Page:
Granita di mandorle [pronunciation is: grahneetah dee mandawrlay]
200gr almonds, shelled and skinned
1 liter mineral water
Bitter almond extract
- Start by grinding the almonds to a powder. You can use a mortar and pestle like I do or do it in the mixer, but please don't use ground almonds bought from the store, much of the delicate almond taste will be gone before you even start.
- Bring the water to a boil, add the sugar and stir until dissolved.
- Add the ground almonds and leave to rest overnight. You can use a mixer to further grind the almonds in the liquid if you want. The point of the overnight infusion is to draw as much of the almonds' flavor as possible.
- The next day, taste and add a little sugar or bitter almond extract if needed.
- Some people will not filter their granita but I find the bland almond powder distasteful. I recommend you use a cloth or find sieve to filter them out. - You will end up with almond milk, a whitish liquid reminiscent of cow milk but with a delicious barley water flavor. Amazing for breakfast!
If you have an ice cream machine, just churn it until frozen. Most people don't have an ice-cream machine and just place the almond milk in the freezer, removing it every 30 minutes or so for a quick mixing with an electric mixer. You could even do it with a fork, the point being to avoid the formation of large water crystals and go for a snow-like consistency.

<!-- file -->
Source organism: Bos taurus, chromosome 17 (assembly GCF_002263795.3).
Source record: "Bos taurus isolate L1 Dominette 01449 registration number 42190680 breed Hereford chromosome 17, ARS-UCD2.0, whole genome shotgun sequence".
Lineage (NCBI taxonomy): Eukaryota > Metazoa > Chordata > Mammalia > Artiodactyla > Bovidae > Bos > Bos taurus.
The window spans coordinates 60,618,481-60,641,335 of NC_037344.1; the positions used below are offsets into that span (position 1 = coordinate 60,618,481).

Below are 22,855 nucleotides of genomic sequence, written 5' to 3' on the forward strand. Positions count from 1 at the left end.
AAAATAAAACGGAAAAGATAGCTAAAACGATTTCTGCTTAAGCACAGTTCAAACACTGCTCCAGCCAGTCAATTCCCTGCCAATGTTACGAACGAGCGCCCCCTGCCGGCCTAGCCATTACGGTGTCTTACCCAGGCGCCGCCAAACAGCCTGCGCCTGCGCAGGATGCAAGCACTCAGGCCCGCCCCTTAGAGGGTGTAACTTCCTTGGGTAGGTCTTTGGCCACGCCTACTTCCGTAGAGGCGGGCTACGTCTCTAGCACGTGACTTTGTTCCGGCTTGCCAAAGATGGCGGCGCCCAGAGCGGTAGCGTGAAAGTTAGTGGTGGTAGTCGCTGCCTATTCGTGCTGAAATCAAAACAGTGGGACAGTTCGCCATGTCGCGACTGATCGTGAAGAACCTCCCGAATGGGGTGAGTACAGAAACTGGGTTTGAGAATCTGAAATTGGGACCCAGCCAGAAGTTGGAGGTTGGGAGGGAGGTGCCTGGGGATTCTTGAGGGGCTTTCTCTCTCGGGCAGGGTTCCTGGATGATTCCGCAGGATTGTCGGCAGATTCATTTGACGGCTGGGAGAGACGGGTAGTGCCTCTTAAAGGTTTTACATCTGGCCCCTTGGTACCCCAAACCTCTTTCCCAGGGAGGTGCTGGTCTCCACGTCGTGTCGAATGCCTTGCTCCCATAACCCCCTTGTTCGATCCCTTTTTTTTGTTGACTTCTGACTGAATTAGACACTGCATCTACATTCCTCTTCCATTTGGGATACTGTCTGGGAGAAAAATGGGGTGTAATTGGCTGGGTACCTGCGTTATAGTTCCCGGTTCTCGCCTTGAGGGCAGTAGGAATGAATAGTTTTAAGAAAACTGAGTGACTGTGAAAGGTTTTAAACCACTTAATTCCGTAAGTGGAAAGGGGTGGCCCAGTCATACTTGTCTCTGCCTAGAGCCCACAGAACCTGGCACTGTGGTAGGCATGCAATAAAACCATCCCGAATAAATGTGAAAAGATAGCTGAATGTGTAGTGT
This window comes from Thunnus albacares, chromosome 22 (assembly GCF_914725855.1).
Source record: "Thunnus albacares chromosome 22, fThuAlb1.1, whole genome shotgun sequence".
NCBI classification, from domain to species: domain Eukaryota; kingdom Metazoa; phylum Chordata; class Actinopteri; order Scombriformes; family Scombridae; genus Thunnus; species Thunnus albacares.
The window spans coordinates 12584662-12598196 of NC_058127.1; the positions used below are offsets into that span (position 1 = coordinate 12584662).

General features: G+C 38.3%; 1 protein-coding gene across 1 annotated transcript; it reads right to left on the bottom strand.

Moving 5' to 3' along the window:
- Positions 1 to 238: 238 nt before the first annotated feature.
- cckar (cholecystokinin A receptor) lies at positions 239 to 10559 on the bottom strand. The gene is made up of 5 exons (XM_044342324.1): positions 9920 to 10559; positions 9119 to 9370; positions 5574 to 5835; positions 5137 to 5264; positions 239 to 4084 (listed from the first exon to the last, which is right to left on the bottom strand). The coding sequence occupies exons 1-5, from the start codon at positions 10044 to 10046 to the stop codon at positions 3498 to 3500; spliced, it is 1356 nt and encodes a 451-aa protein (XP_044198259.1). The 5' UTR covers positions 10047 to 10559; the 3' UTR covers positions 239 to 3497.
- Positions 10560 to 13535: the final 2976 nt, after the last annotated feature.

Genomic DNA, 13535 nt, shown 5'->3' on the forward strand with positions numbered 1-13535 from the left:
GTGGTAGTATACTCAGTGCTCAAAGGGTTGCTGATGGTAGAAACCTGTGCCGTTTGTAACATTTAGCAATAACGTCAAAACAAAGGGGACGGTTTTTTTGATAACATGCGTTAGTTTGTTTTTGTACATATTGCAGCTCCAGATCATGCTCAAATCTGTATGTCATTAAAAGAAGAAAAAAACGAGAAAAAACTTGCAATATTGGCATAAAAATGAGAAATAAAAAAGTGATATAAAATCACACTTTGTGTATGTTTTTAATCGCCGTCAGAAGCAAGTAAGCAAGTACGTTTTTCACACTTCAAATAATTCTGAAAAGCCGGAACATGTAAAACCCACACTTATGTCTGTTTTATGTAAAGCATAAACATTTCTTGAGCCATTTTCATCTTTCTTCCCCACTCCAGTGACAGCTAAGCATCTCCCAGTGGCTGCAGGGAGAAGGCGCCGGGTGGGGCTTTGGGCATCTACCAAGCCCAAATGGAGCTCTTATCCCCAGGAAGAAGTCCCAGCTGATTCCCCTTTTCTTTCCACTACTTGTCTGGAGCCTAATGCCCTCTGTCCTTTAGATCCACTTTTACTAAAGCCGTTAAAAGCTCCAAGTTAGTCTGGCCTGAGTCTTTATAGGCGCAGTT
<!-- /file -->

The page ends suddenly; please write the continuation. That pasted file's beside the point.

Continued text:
It is traditionally eaten over brioche, the French butter-and-egg Sunday bread, a testimonial of 19th century French influences over upper-class local cuisine. Although the association of ice cream and pastry seems odd and of the I-love-to-mix-ketchup-with-mustard kind, the combination is a real winner.
I recently served this with brioche for breakfast but I love it decorated with small piecs of white almonds!